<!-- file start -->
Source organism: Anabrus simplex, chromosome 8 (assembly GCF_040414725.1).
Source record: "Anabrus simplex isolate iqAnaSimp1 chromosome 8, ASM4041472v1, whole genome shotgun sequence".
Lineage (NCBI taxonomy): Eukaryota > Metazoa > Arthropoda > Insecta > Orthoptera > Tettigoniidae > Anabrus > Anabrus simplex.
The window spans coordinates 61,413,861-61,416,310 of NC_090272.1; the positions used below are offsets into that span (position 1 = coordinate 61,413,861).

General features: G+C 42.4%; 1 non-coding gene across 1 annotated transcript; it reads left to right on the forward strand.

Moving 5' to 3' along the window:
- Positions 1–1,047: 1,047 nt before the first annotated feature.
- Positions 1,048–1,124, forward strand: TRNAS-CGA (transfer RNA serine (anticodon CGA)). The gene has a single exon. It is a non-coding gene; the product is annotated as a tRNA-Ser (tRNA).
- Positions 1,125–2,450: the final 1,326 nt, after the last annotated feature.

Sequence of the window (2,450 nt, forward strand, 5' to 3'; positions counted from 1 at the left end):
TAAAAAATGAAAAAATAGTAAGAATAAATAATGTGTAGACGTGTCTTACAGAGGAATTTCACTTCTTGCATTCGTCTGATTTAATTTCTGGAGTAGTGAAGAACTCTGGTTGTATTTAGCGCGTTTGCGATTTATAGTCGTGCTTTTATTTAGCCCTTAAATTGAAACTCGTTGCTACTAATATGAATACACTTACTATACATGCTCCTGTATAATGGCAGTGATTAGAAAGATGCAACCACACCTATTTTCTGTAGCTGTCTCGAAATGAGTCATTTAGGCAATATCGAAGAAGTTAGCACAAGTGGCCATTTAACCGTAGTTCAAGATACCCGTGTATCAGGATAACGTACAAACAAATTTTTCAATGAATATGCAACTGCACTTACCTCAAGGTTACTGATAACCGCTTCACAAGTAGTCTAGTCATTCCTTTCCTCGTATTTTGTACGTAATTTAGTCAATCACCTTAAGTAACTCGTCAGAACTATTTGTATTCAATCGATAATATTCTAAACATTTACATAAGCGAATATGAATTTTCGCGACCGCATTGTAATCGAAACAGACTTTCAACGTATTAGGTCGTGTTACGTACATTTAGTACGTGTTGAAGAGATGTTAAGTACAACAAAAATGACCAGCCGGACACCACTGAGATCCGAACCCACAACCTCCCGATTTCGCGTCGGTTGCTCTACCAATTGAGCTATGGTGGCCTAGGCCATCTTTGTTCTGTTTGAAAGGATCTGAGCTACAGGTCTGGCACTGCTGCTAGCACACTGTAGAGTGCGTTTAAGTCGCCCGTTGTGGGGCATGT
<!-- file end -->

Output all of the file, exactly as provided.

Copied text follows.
Source organism: Anabrus simplex, chromosome 8 (assembly GCF_040414725.1).
Source record: "Anabrus simplex isolate iqAnaSimp1 chromosome 8, ASM4041472v1, whole genome shotgun sequence".
Lineage (NCBI taxonomy): Eukaryota > Metazoa > Arthropoda > Insecta > Orthoptera > Tettigoniidae > Anabrus > Anabrus simplex.
The window spans coordinates 61,413,861-61,416,310 of NC_090272.1; the positions used below are offsets into that span (position 1 = coordinate 61,413,861).

General features: G+C 42.4%; 1 non-coding gene across 1 annotated transcript; it reads left to right on the forward strand.

Moving 5' to 3' along the window:
- Positions 1–1,047: 1,047 nt before the first annotated feature.
- Positions 1,048–1,124, forward strand: TRNAS-CGA (transfer RNA serine (anticodon CGA)). The gene has a single exon. It is a non-coding gene; the product is annotated as a tRNA-Ser (tRNA).
- Positions 1,125–2,450: the final 1,326 nt, after the last annotated feature.

Sequence of the window (2,450 nt, forward strand, 5' to 3'; positions counted from 1 at the left end):
TAAAAAATGAAAAAATAGTAAGAATAAATAATGTGTAGACGTGTCTTACAGAGGAATTTCACTTCTTGCATTCGTCTGATTTAATTTCTGGAGTAGTGAAGAACTCTGGTTGTATTTAGCGCGTTTGCGATTTATAGTCGTGCTTTTATTTAGCCCTTAAATTGAAACTCGTTGCTACTAATATGAATACACTTACTATACATGCTCCTGTATAATGGCAGTGATTAGAAAGATGCAACCACACCTATTTTCTGTAGCTGTCTCGAAATGAGTCATTTAGGCAATATCGAAGAAGTTAGCACAAGTGGCCATTTAACCGTAGTTCAAGATACCCGTGTATCAGGATAACGTACAAACAAATTTTTCAATGAATATGCAACTGCACTTACCTCAAGGTTACTGATAACCGCTTCACAAGTAGTCTAGTCATTCCTTTCCTCGTATTTTGTACGTAATTTAGTCAATCACCTTAAGTAACTCGTCAGAACTATTTGTATTCAATCGATAATATTCTAAACATTTACATAAGCGAATATGAATTTTCGCGACCGCATTGTAATCGAAACAGACTTTCAACGTATTAGGTCGTGTTACGTACATTTAGTACGTGTTGAAGAGATGTTAAGTACAACAAAAATGACCAGCCGGACACCACTGAGATCCGAACCCACAACCTCCCGATTTCGCGTCGGTTGCTCTACCAATTGAGCTATGGTGGCCTAGGCCATCTTTGTTCTGTTTGAAAGGATCTGAGCTACAGGTCTGGCACTGCTGCTAGCACACTGTAGAGTGCGTTTAAGTCGCCCGTTGTGGGGCATGT